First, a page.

Similarities in God’s thoughts and Man’s thoughts: A few observations

This is based on a discussion on the Gordon Clark v. Van Til debate in the OPC in the 1940′s. For further background see my paragraph entitled: Futile Disputes, and peruse through the comments for context.

Dear brother, let me write once again in order to further our dialogue. I get the impression that you have not read Gordon Clark, or further, that you are not familiar with the Clark v. Van Til debate. If you are not, I would recommend reading selected portions of John Frame’s Doctrine of the Knowledge of God for a great summary. To facilitate let me list you a few of Frame’s reasons for similarity in God’s and man’s thought in defense of Dr. Clark. Remember, Dr. Clark wanted to avoid any form of skepticism for the Christian. In other words, if man could not think as God thinks then we have no certainty to rely upon. John Frame is not defending all of Clark’s theses, but he is concerned to accentuate some validity in Clark’s “propositions” (no pun intended).

Here are at least three ways in which man thinks God’s thoughts after him.
see DKG pg.26
1) Divine and Human thought are bound to the same standard of truth. This, even Van Til agreed on, proving that he and Clark simply talked passed each other (as Professor Frame pointed out in class). “God’s thoughts are self-validating; man’s are validated by God’s. Thus they are both validated by reference to the same standard, divine thought”(26 – DKG).

2) “Divine and Human thought may be about the same things, or as philosophers say, they may have the same “objects.” When a man thinks about a rose and when God thinks about it (God is always thinking about it since He is eternally omniscient), they are thinking about the same thing.”

3) “It is possible for man’s beliefs, as well as God’s, to be true. A true belief that will not mislead. God’s beliefs do not mislead Him, and true human beliefs do not mislead human beings… if there is no truth, or if man’s truth is “wholly different,” wholy disanalogous, from God’s, then knowledge is impossible.”

So you see, it is sufficiently plausible to assume analogy upon God and man’s knowledge for knowledge to be justifiable, and of course, I would defend on the basis of Frame’s analysis that it is sufficiently plausible to assume disanologies between God and Man as Van Til affirmed.
I hope we can continue to discuss this matter.

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About Uri Brito

I am the Pastor of Providence Church (CREC) in Pensacola, Fl.
This entry was posted in Anthropology, John Frame, Van Til. Bookmark the permalink.

8 Responses to Similarities in God’s thoughts and Man’s thoughts: A few observations

  1. Anonymous says:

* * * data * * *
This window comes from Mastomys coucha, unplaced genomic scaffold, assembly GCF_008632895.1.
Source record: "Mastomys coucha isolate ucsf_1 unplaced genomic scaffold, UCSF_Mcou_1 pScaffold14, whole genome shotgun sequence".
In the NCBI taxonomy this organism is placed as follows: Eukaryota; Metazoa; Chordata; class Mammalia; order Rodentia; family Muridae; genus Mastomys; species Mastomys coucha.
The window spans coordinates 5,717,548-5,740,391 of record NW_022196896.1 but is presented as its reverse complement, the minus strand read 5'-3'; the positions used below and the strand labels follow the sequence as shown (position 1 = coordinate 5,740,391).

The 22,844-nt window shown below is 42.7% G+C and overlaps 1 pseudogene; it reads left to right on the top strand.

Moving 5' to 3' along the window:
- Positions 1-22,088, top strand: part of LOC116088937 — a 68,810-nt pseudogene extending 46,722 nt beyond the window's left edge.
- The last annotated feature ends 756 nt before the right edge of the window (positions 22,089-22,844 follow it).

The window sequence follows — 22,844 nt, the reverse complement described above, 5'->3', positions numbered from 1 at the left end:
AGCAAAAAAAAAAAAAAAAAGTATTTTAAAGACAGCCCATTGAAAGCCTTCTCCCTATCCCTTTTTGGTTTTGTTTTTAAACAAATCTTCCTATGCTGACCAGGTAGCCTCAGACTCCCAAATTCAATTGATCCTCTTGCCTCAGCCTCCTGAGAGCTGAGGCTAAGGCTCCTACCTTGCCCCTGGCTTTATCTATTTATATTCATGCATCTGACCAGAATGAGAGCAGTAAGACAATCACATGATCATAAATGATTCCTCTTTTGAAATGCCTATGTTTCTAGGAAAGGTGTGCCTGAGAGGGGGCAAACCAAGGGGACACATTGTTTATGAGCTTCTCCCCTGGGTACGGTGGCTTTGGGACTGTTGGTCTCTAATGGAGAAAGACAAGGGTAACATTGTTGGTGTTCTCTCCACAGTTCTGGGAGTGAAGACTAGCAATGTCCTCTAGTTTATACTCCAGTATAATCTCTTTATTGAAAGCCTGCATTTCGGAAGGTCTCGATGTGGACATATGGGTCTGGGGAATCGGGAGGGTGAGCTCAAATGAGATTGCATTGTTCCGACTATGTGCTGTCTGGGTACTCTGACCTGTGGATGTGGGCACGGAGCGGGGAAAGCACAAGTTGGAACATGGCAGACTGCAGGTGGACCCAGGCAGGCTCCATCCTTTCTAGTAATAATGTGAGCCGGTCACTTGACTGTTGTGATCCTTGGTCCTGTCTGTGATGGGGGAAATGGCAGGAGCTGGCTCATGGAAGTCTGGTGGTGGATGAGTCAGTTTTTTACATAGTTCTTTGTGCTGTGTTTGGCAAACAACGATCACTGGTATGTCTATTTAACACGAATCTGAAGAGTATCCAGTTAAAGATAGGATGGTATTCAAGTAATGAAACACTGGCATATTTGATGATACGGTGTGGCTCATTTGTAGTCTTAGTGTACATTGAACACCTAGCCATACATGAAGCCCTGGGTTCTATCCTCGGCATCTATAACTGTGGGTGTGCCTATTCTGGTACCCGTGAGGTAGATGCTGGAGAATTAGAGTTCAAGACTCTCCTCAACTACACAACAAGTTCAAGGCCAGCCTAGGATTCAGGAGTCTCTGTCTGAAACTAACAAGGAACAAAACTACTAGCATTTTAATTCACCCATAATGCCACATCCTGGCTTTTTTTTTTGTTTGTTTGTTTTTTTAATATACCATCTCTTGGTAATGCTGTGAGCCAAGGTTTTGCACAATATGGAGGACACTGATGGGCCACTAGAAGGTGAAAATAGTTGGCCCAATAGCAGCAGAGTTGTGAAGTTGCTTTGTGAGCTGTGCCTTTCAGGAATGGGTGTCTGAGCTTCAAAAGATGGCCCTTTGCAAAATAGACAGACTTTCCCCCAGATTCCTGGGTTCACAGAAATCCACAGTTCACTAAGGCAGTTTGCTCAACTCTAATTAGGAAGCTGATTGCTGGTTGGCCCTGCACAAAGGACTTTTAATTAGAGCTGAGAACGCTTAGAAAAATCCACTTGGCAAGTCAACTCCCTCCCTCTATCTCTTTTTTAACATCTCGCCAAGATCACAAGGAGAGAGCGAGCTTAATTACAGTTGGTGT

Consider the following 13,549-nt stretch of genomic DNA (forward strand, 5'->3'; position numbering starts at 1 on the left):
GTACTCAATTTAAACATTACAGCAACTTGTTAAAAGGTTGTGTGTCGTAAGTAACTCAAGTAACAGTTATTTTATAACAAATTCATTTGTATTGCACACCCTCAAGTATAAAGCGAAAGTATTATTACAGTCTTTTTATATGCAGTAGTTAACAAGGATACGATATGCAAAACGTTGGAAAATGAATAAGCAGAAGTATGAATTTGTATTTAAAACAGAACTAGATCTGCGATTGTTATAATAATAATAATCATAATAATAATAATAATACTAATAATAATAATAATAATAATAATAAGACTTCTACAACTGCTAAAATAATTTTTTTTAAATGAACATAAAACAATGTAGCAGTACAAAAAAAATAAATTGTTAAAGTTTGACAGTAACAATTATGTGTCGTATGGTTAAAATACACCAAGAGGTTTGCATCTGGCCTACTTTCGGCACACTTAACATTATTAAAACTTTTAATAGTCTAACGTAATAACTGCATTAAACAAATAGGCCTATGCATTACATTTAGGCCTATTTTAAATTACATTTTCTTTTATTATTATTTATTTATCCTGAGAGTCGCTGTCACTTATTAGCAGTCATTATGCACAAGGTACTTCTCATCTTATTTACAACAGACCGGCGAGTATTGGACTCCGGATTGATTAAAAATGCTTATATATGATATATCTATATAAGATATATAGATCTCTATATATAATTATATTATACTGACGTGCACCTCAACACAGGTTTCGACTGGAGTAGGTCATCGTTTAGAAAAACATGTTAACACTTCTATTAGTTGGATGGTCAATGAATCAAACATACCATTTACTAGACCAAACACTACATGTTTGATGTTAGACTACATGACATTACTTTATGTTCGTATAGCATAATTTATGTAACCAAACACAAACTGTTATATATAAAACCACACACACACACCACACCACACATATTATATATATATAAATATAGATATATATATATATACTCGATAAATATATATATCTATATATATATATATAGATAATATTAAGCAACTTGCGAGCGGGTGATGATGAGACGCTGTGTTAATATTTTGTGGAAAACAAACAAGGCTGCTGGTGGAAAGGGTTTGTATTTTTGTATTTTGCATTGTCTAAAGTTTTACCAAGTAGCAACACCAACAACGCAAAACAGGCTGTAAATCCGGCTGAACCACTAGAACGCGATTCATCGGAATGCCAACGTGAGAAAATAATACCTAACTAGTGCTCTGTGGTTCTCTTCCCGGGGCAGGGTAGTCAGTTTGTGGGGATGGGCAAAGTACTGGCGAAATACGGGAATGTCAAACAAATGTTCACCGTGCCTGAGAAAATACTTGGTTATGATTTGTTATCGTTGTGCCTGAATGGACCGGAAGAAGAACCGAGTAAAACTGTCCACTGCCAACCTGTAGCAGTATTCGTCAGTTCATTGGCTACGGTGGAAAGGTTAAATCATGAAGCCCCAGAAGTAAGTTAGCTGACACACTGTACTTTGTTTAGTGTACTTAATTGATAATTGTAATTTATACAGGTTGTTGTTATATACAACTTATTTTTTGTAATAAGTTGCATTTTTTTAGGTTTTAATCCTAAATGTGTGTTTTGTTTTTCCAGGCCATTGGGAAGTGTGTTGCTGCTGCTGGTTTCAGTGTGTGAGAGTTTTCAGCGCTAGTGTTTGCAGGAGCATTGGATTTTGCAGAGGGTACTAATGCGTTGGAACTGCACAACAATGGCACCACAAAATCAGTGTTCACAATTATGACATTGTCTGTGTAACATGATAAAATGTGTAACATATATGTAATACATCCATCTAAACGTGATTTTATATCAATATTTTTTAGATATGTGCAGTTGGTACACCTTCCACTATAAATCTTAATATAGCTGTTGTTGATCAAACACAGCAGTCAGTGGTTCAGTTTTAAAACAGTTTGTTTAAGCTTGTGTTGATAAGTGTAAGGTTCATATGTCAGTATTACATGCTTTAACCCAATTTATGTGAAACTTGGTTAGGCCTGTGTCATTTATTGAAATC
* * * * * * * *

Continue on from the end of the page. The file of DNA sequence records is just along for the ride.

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  2. amazedbygrace says:

    I understand the premise of the argument. I have a few questions tho. It has been stated that we think like God instead shouldnt it be that we think as God created us to think. Wouldnt that be a more accurate statement.

    If we think like God then wouldnt we participate in His predetermined thoughts?

    Is man purely ignorant?

    Isnt all true knowlege revealed knowlege?

    I dont know if the book is on line but it would be better from my stand point to quote some of it for the sake of discussion. Or you could just paraphrase it.

  3. ABG says:

    Quote -God’s beliefs do not mislead Him, and true human beliefs do not mislead human beings… if there is no truth, or if man’s truth is “wholly different,” wholy disanalogous, from God’s, then knowledge is impossible.”

    That is why it is essential for God to reveal Himself to man to give that divine light that man does not possess?It does not exist in man so it could be looked at as wholly different?

  4. abg says:

    Does the image of God in man apply to unregenerate man.

  5. U.T. Brito says:

    ABG ASKS: Does the image of God in man apply to unregenerate man.
    I think that is a great question. The Reformed understanding of Scripture affirms that all men are created in God’s image (Gen. 1:26-28). All believers and unbelievers alike are affected by the fall. Though unregenerate are in God’s image, they do not share the benefits of a new life (II Cor. 5:17), nor are their minds renewed (Romans 12:2), nor are they capable of doing such (Romans 8:7-8). But to answer your question directly, even the unregenerate experience God’s power (Romans 1) and understands that there is a God, so that the very image of God leaves him with no excuse (Rom. 1). Hope this helps.

  6. abg says:

    Thats because the image of God is connect with the revealing of God. It is that revelation that is put into effect not at the transforming of a man, but at its actual inscription.That revelation proclaimed has a profound effect on the unregenerate even tho they do not accept that revelation.[Simon the Sorcerer] It is the point of contact of that revelation that is the precondition of saving faith.It is associated with the actual transformation.

  7. abg says:

    What do you think about this statement? Mystery is the vital element of Dogmatics. It is true that the term “mystery” in Scripture does not indicate abstract-supernatural truth in the Romish sense; nevertheless, the idea that the believer would be able to understand and comprehend intellectually the revealed mysteries is equally unscriptural. On the contrary, the truth which God has revealed concerning himself in nature and in Scripture far surpasses human conception and comprehension. In that sense Dogmatics is concerned with nothing but mystery. [4]

  8. abg says:

    Can a persons understanding of a truth be a revealed grasping of the truth at the SAME TIME it is a mysterious grasping?

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